Saturday, December 1, 2012

Bringing back to your readers your out of print novels.

Ever hear the saying ‘take the bull by the horns’? Sometimes you have to do just that in order to make your dreams a reality. This post is about publishing a backlist of books that have gone out of print with your rights reverted back to you. Remember it is your career…no one else’s. It takes a tough skin in this business and you have to have initiative and passion to make it happen. No matter what rejections or delays come your way, know thisyour out of print books do not have to languish in obscurity.

Back in the early 1990s, I began writing after my cousin, a world famous romance writer, handed me one of her books. I read it and the desire to write stories rekindled in my being. First I wrote a novella, just to see what I could do. Then I wrote my first full-length novel, and I was so wet behind the ears that I had no idea about word count and ended up with a 150,000-word manuscript. 

In 2001, The Rebel’s Pledge went to a print on demand company, and was out of print by 2005. I went on to write and publish six more novels, and in the summer of 2011, I set out to revise The Rebel’s Pledge according to publishers’ guidelines, but had to set it aside for a time to work on The Daughters of the Potomac Series. My then agent presented the idea of publishing my backlist of books, three in total, to Kindle and CreateSpace, since I now have a following of readers. When I discovered that well known authors, such as Robin Lee Hatcher, Kathi Macias, MaryLu Tyndall, and Lena Dooley,  were reissuing their out of print novels, I was even more intrigued. 

Late in the spring of 2012, I finished my revisions and tightened up the book to 93,000 words. I decided to go ahead with it, with the help of my husband Paul. He uploaded and formatted the file. My son designed the cover. When I found a Charles I gown on a website made by a UK designer, I emailed her and asked for her permission to use the gown on the cover. She was more than happy to oblige, and I gave her credit in the book.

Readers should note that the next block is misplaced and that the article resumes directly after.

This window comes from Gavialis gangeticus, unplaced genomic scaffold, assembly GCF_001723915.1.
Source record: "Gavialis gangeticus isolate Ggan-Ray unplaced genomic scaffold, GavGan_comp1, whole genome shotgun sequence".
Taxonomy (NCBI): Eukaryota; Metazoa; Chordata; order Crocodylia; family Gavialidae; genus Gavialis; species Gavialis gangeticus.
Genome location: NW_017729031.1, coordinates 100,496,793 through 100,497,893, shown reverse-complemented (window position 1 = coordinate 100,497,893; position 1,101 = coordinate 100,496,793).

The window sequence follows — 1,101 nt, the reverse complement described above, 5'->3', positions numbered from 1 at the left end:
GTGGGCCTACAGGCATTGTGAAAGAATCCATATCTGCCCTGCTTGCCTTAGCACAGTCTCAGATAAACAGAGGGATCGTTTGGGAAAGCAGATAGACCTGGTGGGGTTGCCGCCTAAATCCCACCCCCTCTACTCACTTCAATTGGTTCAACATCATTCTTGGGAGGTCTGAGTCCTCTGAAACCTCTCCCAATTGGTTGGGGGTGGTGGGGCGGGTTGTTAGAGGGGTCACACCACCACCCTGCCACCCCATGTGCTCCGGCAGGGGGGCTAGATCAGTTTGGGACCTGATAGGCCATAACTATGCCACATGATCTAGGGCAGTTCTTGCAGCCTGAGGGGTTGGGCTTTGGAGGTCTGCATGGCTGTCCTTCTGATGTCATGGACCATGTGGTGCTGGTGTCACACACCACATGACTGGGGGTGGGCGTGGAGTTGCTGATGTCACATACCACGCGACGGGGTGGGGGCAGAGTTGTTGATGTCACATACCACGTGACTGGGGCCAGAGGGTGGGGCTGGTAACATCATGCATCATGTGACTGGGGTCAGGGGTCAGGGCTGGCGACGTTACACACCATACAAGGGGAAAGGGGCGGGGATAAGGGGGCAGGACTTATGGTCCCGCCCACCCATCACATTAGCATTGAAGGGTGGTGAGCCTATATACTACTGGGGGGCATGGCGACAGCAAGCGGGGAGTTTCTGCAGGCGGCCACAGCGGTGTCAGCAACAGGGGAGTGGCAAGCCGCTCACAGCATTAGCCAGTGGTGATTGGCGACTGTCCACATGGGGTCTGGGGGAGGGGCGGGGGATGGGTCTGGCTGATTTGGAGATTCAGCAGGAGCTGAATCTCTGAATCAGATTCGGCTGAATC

Now, with Kindle they have templates you can use that will upload your title onto the one you choose.
One piece of advice. Before you approve your Kindle copy, upload the book to Create Space for paperback. Order a review copy, and check your front and back cover, and inside layout. Sit down with red pen in hand and carefully read through your hardcopy, circling anything you want to change. You can go back to your book and make corrections before you approve it.

Here are the nuts and bolts of Amazon Kindle. Authors upload their book, cover, and go through the steps toward approving their book for Kindle. They set the price, although with Kindle Publishing Select there is a low and high end price you can go. You own all the rights but with KPS you keep your ebook version exclusive to Amazon Kindle. Authors received a 70% royalty. Amazon has the Lending Library, and for each time your book is acquired through LL, you receive a royalty depending on the amount Amazon has in an overall pot and how many books are loaned out that month. Authors are given a 90-day window to belong to KDP Select. During that time, you are given 5 days to offer your ebook for free. What? Give it away? That’s right. Your ebook will get into the hands of hundreds, maybe thousands of readers. You have a greater chance readers will want your other books. The Rebel’s Pledge hit the bestsellers list in its genre through this program. 

I am now exploring Amazon’s audio book program. It would be thrilling to have an audio version of The Rebel’s Pledge. It is astounding to me but the ebook version of The Rebel’s Pledge is out selling my other novels. It could be the price and word of mouth. It's only 2.99. Who knows?

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